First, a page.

Efficiency & Effectiveness, are all the assets of the organisation being used optimally?

In addition Checkup™ calculates the Z-Score, an extremely powerful and reliable indicator of the viability of the organisation.

The analysis carried out by Checkup™ is based on many years of research in financial analysis. In particular the Z-Score is based on over 35 years of research by numerous financial analysts around the world and has been proven to have a 93% accuracy in determining the future viability of an organisation.

For example, an analysis was carried out of Enron Corporation's 2000 Annual Report, the last before they went into bankruptcy in late 2001. Checkup's™ analysis showed there were serious financial concerns, particularly the Z-score which showed Enron to be only marginally viable. Enron's financial information for the financial year ended December 31, 2000 can be seen in the Checkup™  database as part of the beta download below.

An added benefit of Checkup™is that, in addition to storing information about numerous organisations, you can store financial information for multiple periods for an organisation. For example, you could record financial statements for several years from the organisation's annual reports, or (particularly for directors) store and analyse financial information for multiple year to date periods within a financial year. Security of this information is not a problem as the Checkup™ database resides on a local PC, not some internet-based server somewhere around the world.

The Expert Analysis Rules
A powerful feature of Checkup™ is the ability to dynamically modify the Expert Analysis Rules. Each of the financial analyses is divided into four ranges with an appropriate comment for each range. You're able to change the ranges and comments to suit your particular circumstances e.g. analysing particular industries where the ranges would be different. In addition, each of the four ranges is colour-coded to highlight them, and you can change the colour coding to suit your particular requirements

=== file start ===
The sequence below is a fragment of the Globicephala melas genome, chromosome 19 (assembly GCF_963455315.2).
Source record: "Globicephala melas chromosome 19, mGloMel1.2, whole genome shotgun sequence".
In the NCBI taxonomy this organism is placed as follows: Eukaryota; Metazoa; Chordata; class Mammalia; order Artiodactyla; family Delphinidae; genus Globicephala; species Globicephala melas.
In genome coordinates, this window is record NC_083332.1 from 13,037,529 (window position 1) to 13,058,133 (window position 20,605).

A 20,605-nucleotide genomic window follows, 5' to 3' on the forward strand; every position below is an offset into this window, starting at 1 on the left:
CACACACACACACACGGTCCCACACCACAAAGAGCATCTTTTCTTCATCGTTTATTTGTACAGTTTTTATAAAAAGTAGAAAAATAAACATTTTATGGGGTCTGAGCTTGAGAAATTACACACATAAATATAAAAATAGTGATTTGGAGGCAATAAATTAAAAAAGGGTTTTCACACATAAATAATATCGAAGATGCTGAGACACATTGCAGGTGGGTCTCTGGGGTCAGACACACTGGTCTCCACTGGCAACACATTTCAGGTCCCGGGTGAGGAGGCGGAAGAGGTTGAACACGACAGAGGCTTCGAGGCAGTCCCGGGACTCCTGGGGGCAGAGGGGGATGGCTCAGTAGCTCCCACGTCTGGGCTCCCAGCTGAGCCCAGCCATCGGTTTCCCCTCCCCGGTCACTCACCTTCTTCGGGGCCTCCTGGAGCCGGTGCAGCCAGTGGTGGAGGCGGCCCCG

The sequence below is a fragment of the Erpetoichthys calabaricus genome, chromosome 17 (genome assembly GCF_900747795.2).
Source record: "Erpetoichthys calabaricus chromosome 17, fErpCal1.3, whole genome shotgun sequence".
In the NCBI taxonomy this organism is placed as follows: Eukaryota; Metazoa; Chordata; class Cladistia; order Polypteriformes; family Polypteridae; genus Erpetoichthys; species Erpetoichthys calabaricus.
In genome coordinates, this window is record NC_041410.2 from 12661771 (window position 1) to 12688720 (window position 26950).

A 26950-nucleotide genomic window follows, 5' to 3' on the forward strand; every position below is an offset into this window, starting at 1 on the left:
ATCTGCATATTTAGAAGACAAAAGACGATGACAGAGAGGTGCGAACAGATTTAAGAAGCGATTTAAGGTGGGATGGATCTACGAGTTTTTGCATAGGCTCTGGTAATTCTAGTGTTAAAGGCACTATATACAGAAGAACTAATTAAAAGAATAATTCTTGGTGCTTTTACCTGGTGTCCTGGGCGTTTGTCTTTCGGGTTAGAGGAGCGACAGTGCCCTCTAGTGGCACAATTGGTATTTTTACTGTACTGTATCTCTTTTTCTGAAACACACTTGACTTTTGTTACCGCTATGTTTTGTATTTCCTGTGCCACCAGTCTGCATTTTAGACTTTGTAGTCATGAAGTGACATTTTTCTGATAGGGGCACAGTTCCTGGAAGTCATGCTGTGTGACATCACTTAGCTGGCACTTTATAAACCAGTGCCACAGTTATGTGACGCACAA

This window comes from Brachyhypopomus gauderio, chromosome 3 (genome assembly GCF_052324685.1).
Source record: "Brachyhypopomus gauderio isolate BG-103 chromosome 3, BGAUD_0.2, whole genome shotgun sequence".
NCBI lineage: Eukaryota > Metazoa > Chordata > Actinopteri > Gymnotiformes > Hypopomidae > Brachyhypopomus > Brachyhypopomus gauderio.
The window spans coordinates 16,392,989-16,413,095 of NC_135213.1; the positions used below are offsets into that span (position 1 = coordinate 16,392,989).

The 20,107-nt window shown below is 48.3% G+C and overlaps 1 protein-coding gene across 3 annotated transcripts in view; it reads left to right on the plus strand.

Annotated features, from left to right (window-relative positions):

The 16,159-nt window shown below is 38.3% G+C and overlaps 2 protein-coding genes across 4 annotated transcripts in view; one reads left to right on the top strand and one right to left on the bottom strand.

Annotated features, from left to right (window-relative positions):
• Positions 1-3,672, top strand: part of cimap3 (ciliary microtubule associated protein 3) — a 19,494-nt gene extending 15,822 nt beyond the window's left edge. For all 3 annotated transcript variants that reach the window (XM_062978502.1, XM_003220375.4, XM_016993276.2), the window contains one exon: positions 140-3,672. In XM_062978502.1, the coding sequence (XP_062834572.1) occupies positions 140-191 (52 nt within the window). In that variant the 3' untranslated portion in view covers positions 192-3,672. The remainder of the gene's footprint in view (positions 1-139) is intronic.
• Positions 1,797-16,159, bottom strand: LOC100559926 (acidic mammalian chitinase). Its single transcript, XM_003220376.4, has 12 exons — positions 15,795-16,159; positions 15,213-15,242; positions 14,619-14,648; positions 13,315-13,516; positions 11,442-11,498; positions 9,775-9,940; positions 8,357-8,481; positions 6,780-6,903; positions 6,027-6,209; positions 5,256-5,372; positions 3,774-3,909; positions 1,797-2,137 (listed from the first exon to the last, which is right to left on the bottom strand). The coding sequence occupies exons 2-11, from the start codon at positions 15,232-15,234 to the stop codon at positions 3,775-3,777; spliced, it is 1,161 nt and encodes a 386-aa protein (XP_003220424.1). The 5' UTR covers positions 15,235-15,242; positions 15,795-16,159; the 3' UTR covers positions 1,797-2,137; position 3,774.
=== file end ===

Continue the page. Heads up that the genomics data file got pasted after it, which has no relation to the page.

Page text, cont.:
Download the latest version of Checkup™
The latest version of Checkup™ is currently available as a beta test version. It has been completely rewritten to bring it up to date with both the latest financial analysis guidelines and the latest technology.  There is extensive help documentation which explains all the new features of the software as well as providing an outline of the financial analysis conducted by Checkup™. It's anticipated the full version will be available in April 2012

To download the beta version of Checkup™  click the Download button below. This will download a zip file containing two files, the Setup executable and the Checkup™ install file. Unzip the files into a folder on your PC then double click on the Setup executable. Checkup™ will be installed on your PC, including a desktop icon for easy launching of the software.  Note: although the beta version is a fully functioning version it is time limited - the software will cease working after March 31, 2012.